Citizen Representation and the American Jury

Posted: 23 May 2006

See all articles by Ethan J. Leib

Ethan J. Leib

Fordham University School of Law

David L. Ponet

Columbia University

Date Written: May 23, 2006


Participatory and deliberative democrats are increasingly relying on groups of "lay" citizens to have a direct hand in policy formation and consultation. However, these theorists have not adequately addressed how these "citizen representatives" should be selected and how their activities can be truly deemed "representative". We find these lacunae unsurprising in light of continued confusion in the representation literature about the relationship between democracy and representation - and the continued lack of effort to bridge normative theories of political representation with sensitivity to real institutional practices of representation. Accordingly, we look at a particular institutional manifestation of democratic representation - the American jury system - and tease out a theory of "citizen representation" that highlights six central desiderata: deliberation, impartiality, cross-sectionality, civic responsibility, legitimacy, and indirect accountability. An analogy that proves rich upon examination, we find that the jury's implicit theory of citizen representation has much to recommend to proposals and practices of citizen representation in other institutional settings.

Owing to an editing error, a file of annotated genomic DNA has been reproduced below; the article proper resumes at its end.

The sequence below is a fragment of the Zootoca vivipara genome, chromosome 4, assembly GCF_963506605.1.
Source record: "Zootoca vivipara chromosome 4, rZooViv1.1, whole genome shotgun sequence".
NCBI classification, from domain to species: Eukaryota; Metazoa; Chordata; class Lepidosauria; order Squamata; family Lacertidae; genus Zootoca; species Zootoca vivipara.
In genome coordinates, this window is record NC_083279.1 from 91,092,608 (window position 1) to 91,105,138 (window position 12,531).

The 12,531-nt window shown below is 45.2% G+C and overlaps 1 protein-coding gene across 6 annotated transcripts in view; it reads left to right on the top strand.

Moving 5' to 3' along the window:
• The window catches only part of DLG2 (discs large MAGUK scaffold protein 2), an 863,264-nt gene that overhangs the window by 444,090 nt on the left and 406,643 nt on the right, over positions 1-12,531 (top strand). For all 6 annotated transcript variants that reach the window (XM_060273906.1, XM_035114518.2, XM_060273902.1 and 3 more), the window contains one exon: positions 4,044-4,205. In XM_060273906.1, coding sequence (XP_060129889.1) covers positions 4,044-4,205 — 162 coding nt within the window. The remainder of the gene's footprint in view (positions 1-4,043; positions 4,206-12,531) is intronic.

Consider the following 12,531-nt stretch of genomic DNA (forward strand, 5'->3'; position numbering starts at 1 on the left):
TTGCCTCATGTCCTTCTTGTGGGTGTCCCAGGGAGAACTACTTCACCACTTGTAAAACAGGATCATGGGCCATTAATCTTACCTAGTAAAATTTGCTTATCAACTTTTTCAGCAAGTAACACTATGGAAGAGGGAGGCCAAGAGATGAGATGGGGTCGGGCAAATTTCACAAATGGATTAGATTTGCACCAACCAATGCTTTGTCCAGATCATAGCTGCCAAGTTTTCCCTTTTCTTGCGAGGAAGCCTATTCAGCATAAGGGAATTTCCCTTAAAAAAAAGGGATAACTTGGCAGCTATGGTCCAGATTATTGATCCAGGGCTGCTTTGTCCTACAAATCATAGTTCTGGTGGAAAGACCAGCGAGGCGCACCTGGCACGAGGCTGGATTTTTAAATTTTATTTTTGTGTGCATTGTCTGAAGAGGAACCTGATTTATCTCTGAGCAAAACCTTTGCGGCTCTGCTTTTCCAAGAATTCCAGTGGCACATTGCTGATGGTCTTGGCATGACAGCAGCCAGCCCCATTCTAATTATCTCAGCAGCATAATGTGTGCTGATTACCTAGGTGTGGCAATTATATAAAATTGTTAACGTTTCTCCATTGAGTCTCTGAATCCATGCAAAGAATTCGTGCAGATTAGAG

Keywords: representation, jury, jurors, deliberative democracy

Suggested Citation

Leib, Ethan J. and Ponet, David L., Citizen Representation and the American Jury (May 23, 2006). Available at SSRN:

Ethan J. Leib (Contact Author)

Fordham University School of Law ( email )

150 West 62nd Street
New York, NY 10023
United States

David L. Ponet

Columbia University ( email )

3022 Broadway
New York, NY 10027
United States

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